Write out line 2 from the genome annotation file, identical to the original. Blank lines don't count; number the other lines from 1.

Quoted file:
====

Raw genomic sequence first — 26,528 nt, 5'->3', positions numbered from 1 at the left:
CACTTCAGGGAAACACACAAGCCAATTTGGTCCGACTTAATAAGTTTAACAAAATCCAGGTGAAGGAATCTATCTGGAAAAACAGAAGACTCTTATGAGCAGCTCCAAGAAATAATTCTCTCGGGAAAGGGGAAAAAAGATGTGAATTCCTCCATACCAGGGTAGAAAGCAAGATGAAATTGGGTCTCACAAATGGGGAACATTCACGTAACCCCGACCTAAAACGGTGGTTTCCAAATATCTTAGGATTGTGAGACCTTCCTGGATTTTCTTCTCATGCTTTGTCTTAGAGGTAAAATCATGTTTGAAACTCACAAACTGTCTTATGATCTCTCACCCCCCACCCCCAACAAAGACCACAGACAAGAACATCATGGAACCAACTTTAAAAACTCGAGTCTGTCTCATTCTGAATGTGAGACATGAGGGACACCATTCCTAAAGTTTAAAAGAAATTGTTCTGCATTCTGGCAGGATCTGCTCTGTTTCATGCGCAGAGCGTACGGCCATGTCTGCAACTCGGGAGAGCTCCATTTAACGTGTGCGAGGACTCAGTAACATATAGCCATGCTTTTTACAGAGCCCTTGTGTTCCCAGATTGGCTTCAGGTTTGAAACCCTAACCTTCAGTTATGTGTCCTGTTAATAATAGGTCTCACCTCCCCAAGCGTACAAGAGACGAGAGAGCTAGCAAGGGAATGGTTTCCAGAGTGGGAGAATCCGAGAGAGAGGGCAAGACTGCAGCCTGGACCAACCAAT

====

CACTTCAGGGAAACACACAAGCCAATTTGGTCCGACTTAATAAGTTTAACAAAATCCAGGTGAAGGAATCTATCTGGAAAAACAGAAGACTCTTATGAGCAGCTCCAAGAAATAATTCTCTCGGGAAAGGGGAAAAAAGATGTGAATTCCTCCATACCAGGGTAGAAAGCAAGATGAAATTGGGTCTCACAAATGGGGAACATTCACGTAACCCCGACCTAAAACGGTGGTTTCCAAATATCTTAGGATTGTGAGACCTTCCTGGATTTTCTTCTCATGCTTTGTCTTAGAGGTAAAATCATGTTTGAAACTCACAAACTGTCTTATGATCTCTCACCCCCCACCCCCAACAAAGACCACAGACAAGAACATCATGGAACCAACTTTAAAAACTCGAGTCTGTCTCATTCTGAATGTGAGACATGAGGGACACCATTCCTAAAGTTTAAAAGAAATTGTTCTGCATTCTGGCAGGATCTGCTCTGTTTCATGCGCAGAGCGTACGGCCATGTCTGCAACTCGGGAGAGCTCCATTTAACGTGTGCGAGGACTCAGTAACATATAGCCATGCTTTTTACAGAGCCCTTGTGTTCCCAGATTGGCTTCAGGTTTGAAACCCTAACCTTCAGTTATGTGTCCTGTTAATAATAGGTCTCACCTCCCCAAGCGTACAAGAGACGAGAGAGCTAGCAAGGGAATGGTTTCCAGAGTGGGAGAATCCGAGAGAGAGGGCAAGACTGCAGCCTGGACCAACCAAT